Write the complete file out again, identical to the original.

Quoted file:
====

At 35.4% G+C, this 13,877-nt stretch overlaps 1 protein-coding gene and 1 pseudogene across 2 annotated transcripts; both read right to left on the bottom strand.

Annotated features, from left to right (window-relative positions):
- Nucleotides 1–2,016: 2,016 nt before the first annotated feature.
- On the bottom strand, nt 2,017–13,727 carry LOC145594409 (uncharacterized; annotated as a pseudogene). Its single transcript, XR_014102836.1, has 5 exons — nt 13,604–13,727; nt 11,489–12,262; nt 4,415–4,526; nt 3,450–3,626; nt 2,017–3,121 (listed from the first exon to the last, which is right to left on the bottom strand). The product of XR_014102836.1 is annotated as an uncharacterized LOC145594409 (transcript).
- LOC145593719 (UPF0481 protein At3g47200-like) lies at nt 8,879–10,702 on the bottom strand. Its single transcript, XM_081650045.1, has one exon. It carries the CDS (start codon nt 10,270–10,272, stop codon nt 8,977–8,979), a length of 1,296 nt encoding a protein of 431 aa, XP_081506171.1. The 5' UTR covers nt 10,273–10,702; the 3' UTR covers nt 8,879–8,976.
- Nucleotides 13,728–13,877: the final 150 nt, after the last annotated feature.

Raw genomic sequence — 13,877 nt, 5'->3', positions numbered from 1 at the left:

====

At 35.4% G+C, this 13,877-nt stretch overlaps 1 protein-coding gene and 1 pseudogene across 2 annotated transcripts; both read right to left on the bottom strand.

Annotated features, from left to right (window-relative positions):
- Nucleotides 1–2,016: 2,016 nt before the first annotated feature.
- On the bottom strand, nt 2,017–13,727 carry LOC145594409 (uncharacterized; annotated as a pseudogene). Its single transcript, XR_014102836.1, has 5 exons — nt 13,604–13,727; nt 11,489–12,262; nt 4,415–4,526; nt 3,450–3,626; nt 2,017–3,121 (listed from the first exon to the last, which is right to left on the bottom strand). The product of XR_014102836.1 is annotated as an uncharacterized LOC145594409 (transcript).
- LOC145593719 (UPF0481 protein At3g47200-like) lies at nt 8,879–10,702 on the bottom strand. Its single transcript, XM_081650045.1, has one exon. It carries the CDS (start codon nt 10,270–10,272, stop codon nt 8,977–8,979), a length of 1,296 nt encoding a protein of 431 aa, XP_081506171.1. The 5' UTR covers nt 10,273–10,702; the 3' UTR covers nt 8,879–8,976.
- Nucleotides 13,728–13,877: the final 150 nt, after the last annotated feature.

Raw genomic sequence — 13,877 nt, 5'->3', positions numbered from 1 at the left: